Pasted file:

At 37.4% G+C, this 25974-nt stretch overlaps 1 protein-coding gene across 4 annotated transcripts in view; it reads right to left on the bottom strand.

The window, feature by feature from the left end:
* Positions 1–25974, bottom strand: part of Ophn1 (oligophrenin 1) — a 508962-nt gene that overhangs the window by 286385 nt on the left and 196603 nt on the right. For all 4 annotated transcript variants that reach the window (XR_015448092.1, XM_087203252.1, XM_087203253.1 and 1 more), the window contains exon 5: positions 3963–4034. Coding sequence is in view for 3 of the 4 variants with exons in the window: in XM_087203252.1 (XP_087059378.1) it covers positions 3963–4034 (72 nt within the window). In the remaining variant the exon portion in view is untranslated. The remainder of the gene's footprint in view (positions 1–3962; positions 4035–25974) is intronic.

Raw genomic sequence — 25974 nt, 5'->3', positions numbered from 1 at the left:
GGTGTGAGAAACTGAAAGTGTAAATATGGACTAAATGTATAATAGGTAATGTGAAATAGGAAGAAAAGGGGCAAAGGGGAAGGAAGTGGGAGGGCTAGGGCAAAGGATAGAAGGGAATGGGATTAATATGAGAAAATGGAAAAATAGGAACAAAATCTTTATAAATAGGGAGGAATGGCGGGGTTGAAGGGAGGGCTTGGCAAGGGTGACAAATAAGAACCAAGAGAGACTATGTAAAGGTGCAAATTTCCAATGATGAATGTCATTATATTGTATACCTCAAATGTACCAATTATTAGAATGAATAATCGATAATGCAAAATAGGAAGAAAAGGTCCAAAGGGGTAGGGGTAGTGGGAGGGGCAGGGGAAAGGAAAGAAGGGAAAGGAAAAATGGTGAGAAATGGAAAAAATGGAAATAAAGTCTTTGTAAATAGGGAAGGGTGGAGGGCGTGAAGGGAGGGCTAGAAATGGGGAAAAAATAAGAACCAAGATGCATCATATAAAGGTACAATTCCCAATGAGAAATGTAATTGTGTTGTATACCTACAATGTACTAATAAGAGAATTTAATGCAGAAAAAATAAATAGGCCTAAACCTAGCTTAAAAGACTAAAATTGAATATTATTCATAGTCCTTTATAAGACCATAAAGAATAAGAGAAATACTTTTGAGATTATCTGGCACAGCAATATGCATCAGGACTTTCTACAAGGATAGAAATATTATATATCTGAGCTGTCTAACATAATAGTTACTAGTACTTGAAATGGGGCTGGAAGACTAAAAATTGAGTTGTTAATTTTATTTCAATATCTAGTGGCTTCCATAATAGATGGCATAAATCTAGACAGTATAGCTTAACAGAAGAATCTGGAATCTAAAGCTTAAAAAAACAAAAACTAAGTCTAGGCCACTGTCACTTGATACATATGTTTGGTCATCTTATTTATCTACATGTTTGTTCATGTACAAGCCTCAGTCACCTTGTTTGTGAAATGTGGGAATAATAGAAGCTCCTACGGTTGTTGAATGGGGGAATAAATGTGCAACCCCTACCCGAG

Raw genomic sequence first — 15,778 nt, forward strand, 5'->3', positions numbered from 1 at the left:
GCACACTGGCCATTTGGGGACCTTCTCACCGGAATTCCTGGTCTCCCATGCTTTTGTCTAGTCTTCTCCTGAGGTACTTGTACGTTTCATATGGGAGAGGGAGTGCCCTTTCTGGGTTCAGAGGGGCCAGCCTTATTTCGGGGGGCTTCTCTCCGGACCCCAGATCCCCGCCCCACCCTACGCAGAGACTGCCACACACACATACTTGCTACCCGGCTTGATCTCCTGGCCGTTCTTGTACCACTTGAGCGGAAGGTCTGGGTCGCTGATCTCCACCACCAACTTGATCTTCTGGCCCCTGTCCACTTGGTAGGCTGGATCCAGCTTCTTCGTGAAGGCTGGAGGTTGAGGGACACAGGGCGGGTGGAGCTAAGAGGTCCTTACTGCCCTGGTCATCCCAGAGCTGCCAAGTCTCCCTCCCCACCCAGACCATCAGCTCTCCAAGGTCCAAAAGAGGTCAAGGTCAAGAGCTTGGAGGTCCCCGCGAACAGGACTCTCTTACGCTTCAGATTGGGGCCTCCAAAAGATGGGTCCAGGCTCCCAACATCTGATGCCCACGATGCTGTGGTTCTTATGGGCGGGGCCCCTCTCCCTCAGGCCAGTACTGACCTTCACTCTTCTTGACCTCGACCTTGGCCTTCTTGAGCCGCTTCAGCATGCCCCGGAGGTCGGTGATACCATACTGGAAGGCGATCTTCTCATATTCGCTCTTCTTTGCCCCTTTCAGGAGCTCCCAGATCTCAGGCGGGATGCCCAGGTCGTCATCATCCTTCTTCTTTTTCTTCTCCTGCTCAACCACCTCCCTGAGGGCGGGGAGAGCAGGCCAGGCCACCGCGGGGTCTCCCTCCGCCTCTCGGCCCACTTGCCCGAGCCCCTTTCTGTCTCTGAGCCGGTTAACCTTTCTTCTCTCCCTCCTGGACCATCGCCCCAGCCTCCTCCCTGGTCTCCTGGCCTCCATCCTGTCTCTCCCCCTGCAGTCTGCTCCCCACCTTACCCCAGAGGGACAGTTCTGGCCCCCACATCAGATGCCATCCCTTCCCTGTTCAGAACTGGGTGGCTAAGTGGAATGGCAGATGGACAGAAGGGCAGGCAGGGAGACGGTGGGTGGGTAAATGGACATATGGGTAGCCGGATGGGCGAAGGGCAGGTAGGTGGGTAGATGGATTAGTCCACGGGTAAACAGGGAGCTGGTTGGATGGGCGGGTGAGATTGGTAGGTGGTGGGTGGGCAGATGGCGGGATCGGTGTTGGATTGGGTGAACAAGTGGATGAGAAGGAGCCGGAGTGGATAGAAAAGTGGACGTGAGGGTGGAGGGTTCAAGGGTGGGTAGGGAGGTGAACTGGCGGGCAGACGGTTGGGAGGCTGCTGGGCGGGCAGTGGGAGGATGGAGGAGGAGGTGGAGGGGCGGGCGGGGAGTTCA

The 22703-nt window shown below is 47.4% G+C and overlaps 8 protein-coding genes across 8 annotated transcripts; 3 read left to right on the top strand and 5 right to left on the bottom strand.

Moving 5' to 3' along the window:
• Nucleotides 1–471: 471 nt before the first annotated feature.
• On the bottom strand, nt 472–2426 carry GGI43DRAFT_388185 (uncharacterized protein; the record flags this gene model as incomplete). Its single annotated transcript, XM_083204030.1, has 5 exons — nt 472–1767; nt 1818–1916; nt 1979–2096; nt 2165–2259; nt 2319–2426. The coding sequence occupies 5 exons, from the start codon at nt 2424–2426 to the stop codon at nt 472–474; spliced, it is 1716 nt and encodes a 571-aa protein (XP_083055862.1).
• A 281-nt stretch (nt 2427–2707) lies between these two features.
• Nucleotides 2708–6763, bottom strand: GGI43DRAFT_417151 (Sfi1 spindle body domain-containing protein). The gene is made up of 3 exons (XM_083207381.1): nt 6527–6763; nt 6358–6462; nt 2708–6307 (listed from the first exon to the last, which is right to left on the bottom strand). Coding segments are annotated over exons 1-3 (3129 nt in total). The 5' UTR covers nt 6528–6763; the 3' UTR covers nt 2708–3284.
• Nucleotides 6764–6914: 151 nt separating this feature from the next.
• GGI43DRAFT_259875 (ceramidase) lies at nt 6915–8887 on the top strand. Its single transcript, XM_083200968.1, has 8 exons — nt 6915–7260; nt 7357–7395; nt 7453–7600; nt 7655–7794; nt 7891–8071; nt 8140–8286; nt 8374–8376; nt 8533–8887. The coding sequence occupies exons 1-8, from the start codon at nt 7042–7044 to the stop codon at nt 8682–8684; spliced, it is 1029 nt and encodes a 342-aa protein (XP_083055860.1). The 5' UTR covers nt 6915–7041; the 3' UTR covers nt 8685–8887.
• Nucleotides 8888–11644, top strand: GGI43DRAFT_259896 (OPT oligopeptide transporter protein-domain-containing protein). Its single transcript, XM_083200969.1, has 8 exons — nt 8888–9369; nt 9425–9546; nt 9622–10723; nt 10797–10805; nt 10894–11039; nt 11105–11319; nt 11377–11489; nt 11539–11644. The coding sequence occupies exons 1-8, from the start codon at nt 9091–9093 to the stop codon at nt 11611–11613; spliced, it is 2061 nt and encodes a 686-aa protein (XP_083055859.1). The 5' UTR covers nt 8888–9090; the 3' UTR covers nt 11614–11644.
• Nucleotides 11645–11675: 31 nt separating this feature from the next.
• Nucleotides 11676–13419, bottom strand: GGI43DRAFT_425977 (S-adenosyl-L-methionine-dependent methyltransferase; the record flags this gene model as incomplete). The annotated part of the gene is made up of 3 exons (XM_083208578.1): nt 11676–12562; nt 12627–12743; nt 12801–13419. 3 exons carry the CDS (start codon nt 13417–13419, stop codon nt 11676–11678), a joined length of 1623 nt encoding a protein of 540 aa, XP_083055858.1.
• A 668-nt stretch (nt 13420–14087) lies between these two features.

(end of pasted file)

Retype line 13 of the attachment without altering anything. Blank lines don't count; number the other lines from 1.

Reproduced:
• Nucleotides 2708–6763, bottom strand: GGI43DRAFT_417151 (Sfi1 spindle body domain-containing protein). The gene is made up of 3 exons (XM_083207381.1): nt 6527–6763; nt 6358–6462; nt 2708–6307 (listed from the first exon to the last, which is right to left on the bottom strand). Coding segments are annotated over exons 1-3 (3129 nt in total). The 5' UTR covers nt 6528–6763; the 3' UTR covers nt 2708–3284.